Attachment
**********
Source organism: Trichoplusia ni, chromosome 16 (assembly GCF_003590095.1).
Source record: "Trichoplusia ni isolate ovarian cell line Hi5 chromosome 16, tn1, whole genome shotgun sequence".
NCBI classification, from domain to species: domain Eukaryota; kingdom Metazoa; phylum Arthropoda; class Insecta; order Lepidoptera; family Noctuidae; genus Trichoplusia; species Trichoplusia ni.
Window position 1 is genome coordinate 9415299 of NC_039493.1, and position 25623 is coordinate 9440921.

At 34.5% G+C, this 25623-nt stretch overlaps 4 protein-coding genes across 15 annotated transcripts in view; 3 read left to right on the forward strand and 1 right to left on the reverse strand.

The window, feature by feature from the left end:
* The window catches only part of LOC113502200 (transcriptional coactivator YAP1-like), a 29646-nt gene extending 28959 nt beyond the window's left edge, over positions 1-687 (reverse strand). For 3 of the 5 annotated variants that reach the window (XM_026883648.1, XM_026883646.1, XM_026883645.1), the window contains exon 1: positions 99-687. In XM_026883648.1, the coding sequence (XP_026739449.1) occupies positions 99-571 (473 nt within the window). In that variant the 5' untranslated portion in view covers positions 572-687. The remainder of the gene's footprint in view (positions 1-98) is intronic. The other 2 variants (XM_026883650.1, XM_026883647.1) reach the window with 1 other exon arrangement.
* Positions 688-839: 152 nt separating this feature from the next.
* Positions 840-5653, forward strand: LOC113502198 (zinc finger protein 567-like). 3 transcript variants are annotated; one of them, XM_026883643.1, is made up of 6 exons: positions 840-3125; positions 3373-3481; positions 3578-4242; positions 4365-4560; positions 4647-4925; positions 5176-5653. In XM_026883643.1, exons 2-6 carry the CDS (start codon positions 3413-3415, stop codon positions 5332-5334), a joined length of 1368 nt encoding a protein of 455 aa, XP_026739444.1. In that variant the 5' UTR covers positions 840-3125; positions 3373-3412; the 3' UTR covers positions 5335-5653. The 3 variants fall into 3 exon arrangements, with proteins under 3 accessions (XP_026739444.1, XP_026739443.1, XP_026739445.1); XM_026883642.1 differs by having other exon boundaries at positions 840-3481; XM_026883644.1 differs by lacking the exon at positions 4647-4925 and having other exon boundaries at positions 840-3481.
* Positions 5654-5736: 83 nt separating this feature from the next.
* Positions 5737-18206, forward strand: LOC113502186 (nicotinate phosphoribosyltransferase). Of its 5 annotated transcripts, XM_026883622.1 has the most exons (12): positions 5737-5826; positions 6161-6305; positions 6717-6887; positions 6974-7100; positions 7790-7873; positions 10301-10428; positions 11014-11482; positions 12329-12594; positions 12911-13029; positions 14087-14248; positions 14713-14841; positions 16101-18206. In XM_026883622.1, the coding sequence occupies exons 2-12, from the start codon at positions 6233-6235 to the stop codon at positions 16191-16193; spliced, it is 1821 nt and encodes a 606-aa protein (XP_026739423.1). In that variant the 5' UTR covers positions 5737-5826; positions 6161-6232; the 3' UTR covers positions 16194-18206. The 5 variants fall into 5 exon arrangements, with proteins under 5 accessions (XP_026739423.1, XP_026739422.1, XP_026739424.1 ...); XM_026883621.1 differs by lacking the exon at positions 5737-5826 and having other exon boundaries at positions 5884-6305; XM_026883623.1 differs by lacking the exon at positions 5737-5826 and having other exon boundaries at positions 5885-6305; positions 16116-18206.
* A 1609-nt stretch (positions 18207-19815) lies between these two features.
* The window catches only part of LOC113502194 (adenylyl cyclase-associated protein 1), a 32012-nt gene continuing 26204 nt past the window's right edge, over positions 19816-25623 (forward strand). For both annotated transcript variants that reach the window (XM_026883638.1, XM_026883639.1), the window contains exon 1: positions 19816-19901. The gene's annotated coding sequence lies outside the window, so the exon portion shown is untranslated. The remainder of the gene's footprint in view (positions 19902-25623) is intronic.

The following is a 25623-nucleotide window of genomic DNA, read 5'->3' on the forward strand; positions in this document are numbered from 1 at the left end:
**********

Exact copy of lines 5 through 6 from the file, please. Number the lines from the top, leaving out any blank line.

At 34.5% G+C, this 25623-nt stretch overlaps 4 protein-coding genes across 15 annotated transcripts in view; 3 read left to right on the forward strand and 1 right to left on the reverse strand.

The window, feature by feature from the left end: